7. FWIW, I think that a small number of well-run festivals with a good standard of dancing but without the bitchiness that cut-throat competition can foster are a perfectly reasonable part of the 'dance diet' of the good recreational dancer. DD will not become a professional dancer. Her performance opportunities within the dance school are relatively limited, as they're not a big 'show' school. However, she has HUGELY benefited from taking part in festivals, in particular in group dances (where tbh she excels in a way she never does as a soloist). It's an opportunity for her to do 'her thing' with her friends, in costume, on stage, to a high standard and to have a reason to do so. DS, who plays music instead, equally gains from competitions like MfY and NCBF, as well as from concerts. Equally, the solo classes, in which she is almost always a 'and will the other competitors step forward to take their bow' person, give a focus for her private lessons and an enjoyment of 'dance as a performance'. When she leaves her dance school for university at 18, will she remember the 10+ hours a week of classes? No, probably not. Will she remember the exams (she's just got Adv 2 Modern to go)? No. Will she remember the cameraderie and teamwork of the 3 times a year festival performances, and the weekly group rehearsals that lead up to them? Absolutely.
  8. I think the over / under-representation of some schools may come down to some schools have a greater tradition of going forward to Regional All England than others. For example, we attend a fairly local festival that can be a qualifier for All England. DD's dance school has no history of attending Regional finals. Two of the other schools attending have a very strong history of attending (and specifically aiming towards) All England. Dances and groups from DD's school that did qualify did not then enter the Regional Final, whereas equivalent - and lower- scoring groups and dances from the other schools did. It's just about what a particular school focuses on, I suppose - for some schools, All England is part of their annual round (while perhaps ISTD Ballet Awards, Janet Cram and Star Tap might not be, despite pupils getting qualifying marks in exams), while for other schools, the exam board-based competitions are natural parts of the annual cycle but AED is not, even though pupils have qualified in the qualifying festivals.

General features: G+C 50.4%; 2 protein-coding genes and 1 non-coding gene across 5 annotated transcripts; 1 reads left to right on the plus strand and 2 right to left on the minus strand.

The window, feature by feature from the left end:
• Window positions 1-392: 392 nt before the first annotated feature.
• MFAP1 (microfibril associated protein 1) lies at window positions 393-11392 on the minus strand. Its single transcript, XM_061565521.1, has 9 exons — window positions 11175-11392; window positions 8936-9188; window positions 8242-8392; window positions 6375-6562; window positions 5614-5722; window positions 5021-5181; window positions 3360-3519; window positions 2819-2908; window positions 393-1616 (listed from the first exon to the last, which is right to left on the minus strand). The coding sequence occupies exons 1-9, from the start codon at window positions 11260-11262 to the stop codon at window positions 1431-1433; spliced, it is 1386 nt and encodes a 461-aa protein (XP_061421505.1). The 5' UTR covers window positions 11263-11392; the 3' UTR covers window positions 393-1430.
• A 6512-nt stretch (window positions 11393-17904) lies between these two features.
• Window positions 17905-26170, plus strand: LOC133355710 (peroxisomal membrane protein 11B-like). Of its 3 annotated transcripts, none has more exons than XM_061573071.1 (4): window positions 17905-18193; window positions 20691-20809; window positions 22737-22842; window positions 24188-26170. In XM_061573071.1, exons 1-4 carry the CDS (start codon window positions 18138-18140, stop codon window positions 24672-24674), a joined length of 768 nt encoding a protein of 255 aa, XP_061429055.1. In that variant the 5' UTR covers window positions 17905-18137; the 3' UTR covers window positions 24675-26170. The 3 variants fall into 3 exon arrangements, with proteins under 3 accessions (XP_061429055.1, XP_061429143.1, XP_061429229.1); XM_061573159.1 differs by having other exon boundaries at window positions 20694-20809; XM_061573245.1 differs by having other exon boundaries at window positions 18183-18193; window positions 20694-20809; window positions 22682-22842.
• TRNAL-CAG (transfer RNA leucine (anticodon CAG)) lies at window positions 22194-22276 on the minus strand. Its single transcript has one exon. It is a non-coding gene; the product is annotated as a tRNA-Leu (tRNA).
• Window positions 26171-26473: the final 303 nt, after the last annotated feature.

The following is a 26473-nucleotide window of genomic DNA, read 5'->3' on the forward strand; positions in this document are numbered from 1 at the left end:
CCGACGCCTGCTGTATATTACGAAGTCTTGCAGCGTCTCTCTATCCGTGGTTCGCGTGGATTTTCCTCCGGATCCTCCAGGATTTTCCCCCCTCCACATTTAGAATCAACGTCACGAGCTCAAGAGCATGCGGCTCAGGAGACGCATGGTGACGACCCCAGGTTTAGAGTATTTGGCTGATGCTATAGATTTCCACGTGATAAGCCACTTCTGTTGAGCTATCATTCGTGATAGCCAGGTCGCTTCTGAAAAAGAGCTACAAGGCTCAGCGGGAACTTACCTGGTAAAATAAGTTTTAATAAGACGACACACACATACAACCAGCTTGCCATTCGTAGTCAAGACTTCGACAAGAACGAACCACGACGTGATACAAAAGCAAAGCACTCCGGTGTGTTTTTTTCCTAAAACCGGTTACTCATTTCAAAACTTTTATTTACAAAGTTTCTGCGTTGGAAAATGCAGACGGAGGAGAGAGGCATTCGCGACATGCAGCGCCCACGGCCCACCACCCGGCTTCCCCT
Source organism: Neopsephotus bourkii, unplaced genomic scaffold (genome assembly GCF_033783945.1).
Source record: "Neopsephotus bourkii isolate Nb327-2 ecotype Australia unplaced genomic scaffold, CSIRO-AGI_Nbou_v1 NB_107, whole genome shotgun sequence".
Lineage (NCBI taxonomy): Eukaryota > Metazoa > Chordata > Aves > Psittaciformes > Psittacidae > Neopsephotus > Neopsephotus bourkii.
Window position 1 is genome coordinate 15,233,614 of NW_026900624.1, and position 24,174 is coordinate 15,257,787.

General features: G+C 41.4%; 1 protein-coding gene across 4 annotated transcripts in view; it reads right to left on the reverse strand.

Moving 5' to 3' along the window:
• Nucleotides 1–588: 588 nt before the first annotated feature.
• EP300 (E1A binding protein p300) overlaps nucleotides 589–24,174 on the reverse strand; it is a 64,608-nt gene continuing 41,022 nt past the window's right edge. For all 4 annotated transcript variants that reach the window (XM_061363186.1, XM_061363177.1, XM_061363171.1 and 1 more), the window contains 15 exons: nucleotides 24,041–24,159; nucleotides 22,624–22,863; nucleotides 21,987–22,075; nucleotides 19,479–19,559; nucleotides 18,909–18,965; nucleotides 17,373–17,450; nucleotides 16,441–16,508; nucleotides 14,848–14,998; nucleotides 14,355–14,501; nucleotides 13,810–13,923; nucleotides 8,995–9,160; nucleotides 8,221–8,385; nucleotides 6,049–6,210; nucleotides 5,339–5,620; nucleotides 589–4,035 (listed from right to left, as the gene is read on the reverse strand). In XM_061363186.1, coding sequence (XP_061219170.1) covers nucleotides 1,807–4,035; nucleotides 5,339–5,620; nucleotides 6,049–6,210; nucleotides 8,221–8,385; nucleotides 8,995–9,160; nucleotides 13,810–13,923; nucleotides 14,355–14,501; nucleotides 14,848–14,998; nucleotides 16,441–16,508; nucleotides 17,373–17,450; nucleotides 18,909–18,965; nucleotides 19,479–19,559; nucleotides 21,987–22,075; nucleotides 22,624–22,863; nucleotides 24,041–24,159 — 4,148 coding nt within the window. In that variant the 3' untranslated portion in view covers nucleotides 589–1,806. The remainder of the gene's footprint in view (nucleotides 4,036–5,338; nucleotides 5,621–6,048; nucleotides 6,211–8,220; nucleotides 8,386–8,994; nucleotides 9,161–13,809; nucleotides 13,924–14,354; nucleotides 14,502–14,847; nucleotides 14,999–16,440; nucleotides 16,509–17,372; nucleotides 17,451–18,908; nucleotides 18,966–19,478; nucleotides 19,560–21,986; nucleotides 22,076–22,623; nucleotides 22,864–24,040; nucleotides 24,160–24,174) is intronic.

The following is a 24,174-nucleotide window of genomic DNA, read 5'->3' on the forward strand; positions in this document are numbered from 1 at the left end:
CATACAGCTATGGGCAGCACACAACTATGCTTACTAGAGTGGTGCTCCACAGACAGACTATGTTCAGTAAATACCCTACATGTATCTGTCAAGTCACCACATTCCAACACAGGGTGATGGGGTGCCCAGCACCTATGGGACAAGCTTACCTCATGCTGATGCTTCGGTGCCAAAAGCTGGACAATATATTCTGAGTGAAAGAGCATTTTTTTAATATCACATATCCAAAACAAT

9. I find the minimum age for IF / Intermediate on the low side, tbh. If a child took Intermediate at 11, then moved on the the Adv 1 syllabus, the latter would be a huge physical challenge as it's a big step up. DD took Adv 1 with her friends last year - so she'd have been around 15 - and they found the syllabus a physical and maturity challenge despite all being 8+ hours of dance a week girls from a young age.
  10. Very briefly on ISTD: - It has 2 'variants' - Cecchetti and Imperial ballet - which are separately taught, separately managed by the exam board, and separately examined. - DD dances at an all-ISTD school, and has indeed swapped to the vocational grades after Grade 6 / InterFoundation (those 2 are at a very similar level). - Class graded examinations for 7 and 8 are available, Intermediate and Adv 1 would be the vocational 'equivalents'. - My understanding is that the vocational ISTD grades, like the normal graded exams, differ primarily from RAD in the significant emphasis on free work [I love the description 'hilariously stressful' - for DD it is just 'how ballet is done'!] BUT that the vocational RAD grades have more free work than the graded exams so in some ways a switch to RAD for the vocational grades wouldn't be such a change. However another local ISTD school interleaves RAD vocational grades with ISTD ones, so at the higher grades at least there seems to be no great difficulty in sliding between the two exam boards.